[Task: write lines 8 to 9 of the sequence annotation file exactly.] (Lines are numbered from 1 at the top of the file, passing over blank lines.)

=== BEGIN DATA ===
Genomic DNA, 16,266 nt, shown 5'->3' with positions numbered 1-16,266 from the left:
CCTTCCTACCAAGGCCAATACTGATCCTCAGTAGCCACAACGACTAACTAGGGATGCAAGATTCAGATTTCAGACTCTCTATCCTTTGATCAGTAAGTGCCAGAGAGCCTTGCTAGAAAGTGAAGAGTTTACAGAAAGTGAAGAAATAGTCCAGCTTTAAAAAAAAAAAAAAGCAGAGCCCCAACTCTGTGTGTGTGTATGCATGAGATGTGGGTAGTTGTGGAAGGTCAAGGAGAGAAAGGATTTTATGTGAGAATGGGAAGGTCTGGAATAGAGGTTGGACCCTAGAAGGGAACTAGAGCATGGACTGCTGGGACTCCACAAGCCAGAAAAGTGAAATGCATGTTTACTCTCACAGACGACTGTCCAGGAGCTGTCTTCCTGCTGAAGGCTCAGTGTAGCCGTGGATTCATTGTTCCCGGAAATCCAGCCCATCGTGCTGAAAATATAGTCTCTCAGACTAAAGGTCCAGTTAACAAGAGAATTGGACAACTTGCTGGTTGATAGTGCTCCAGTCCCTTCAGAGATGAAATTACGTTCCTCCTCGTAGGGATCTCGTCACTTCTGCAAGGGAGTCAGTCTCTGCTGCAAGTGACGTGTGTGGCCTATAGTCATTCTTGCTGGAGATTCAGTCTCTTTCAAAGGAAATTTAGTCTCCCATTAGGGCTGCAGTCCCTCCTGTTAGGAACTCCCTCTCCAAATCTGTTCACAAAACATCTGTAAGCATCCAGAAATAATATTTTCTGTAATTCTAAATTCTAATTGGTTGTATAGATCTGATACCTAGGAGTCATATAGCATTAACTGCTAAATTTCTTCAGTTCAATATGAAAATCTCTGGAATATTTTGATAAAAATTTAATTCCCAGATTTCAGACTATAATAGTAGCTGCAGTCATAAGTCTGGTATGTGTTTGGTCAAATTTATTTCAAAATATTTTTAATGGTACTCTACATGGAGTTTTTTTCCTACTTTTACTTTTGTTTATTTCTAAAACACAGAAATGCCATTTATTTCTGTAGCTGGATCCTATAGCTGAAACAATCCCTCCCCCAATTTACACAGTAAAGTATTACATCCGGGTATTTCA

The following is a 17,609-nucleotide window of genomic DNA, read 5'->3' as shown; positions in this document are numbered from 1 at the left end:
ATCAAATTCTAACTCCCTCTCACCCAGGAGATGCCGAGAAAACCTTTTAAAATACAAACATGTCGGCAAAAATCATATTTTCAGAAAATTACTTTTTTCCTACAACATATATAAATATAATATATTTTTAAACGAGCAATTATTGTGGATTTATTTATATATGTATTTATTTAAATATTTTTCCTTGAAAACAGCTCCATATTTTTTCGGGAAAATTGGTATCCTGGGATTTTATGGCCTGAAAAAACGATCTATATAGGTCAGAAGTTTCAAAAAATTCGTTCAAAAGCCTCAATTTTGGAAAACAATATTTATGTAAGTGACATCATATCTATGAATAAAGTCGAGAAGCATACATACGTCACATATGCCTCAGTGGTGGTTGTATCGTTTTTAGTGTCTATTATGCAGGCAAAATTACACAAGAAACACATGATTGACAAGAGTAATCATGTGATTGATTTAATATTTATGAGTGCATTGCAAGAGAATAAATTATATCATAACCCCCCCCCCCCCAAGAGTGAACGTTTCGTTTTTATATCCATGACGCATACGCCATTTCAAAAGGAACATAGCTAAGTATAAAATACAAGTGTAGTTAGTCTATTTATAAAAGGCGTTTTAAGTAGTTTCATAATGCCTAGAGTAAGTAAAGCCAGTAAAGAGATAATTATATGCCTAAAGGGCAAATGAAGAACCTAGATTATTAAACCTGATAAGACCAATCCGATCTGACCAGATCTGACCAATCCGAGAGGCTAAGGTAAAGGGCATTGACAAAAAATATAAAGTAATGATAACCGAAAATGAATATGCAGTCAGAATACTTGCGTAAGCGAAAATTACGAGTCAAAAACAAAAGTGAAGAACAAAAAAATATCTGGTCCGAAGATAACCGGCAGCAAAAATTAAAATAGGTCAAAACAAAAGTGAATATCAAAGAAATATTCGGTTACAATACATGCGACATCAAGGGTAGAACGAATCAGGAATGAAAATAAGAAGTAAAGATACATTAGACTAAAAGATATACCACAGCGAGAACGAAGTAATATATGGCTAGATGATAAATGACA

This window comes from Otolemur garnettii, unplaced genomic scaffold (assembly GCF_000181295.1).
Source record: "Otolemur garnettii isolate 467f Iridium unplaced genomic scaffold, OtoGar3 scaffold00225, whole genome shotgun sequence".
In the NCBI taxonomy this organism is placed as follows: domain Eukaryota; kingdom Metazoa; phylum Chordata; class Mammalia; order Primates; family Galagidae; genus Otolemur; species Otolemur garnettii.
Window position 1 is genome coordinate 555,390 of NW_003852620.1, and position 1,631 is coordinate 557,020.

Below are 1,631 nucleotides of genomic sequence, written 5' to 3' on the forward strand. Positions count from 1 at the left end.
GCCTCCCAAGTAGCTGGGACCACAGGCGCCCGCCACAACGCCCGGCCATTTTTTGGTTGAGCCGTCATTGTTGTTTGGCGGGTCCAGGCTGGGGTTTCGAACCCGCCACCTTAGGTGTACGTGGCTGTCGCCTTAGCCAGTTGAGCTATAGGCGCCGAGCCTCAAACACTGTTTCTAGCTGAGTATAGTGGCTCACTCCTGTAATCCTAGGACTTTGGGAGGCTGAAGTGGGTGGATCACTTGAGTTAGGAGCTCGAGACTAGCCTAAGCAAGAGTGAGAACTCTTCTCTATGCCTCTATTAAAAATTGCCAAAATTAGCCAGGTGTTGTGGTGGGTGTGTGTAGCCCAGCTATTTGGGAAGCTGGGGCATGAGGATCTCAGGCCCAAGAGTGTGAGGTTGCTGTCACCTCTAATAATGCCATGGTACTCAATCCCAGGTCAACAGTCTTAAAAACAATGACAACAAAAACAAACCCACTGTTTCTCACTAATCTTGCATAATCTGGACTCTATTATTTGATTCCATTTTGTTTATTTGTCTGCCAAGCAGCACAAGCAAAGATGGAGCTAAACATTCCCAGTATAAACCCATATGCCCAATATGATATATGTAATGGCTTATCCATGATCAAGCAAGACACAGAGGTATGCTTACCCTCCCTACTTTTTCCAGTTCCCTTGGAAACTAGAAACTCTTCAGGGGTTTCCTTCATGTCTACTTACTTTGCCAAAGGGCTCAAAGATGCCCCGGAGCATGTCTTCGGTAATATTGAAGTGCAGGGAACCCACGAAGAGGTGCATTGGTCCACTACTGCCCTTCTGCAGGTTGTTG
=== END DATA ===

Window position 1 is genome coordinate 555,390 of NW_003852620.1, and position 1,631 is coordinate 557,020.

Below are 1,631 nucleotides of genomic sequence, written 5' to 3' on the forward strand. Positions count from 1 at the left end.